by Carl M. Adams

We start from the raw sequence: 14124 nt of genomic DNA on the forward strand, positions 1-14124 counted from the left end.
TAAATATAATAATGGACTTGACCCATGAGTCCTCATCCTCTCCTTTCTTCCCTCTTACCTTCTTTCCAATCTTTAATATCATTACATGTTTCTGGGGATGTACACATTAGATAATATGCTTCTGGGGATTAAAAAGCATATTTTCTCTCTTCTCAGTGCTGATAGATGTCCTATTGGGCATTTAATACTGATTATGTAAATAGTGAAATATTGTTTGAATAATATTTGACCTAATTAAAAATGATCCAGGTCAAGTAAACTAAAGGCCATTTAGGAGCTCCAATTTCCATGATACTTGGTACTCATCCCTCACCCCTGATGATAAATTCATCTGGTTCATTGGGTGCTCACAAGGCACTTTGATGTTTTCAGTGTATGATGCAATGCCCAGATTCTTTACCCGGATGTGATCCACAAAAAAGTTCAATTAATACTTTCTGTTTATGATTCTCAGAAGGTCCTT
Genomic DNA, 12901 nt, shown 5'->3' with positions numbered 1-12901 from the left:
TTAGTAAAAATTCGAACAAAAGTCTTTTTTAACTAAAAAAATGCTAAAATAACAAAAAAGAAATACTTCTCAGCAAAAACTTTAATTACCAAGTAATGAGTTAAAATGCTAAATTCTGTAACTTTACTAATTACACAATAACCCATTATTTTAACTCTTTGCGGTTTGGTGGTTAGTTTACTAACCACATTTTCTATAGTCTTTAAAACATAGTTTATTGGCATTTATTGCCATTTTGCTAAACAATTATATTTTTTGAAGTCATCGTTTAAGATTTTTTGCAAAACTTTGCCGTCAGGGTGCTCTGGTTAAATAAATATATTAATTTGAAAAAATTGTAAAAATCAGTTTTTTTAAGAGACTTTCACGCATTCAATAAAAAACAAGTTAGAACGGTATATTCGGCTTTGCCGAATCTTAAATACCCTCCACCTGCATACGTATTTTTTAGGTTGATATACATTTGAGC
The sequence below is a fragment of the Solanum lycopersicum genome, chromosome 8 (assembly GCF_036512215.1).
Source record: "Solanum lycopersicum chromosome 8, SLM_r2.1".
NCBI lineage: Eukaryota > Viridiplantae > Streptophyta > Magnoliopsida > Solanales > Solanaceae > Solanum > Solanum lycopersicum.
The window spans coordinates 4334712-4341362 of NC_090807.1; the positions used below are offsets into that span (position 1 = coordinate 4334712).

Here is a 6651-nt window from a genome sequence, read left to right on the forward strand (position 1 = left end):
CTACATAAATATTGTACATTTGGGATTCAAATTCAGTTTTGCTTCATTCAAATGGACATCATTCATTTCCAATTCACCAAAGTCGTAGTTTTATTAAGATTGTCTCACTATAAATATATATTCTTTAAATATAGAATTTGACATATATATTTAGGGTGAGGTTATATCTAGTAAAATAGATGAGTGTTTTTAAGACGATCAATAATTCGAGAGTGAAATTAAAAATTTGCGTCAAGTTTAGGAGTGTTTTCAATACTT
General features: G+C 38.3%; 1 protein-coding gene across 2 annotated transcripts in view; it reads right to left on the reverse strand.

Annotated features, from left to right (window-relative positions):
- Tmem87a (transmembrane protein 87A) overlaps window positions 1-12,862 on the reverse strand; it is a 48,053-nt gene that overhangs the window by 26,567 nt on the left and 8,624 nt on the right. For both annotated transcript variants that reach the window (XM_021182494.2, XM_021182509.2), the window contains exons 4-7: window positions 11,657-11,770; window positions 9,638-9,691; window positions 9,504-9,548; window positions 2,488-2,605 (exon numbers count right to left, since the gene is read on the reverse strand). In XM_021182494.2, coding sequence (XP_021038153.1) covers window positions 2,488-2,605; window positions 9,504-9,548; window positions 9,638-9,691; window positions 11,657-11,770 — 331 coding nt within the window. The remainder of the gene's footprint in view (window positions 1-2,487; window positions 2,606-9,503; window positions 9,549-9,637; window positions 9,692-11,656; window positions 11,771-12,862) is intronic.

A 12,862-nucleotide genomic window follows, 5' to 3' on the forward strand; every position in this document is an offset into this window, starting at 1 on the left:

A “Negro girle named Nance” first attracted nationwide attention in 1866, about eighteen months after the assassination of President Abraham Lincoln. Chapter three of Illinois Republican Congressman Isaac Newton Arnold’s book, The History of Abraham Lincoln and the Overthrow of Slavery (1866), is subtitled: “Pleads the Case of the Negro Girl ‘Nance.’” Subsequent Lincoln biographers believe that Arnold acquired information of this case from William H. Herndon, Lincoln’s abolitionist junior law partner. The biographers who wrote of Nance (pronounced Nancy) each restated the basic fact that Nance obtained her liberty from servitude during the proceedings of Lincoln’s first Illinois Supreme Court session in the 1841 case of Bailey v. Cromwell.

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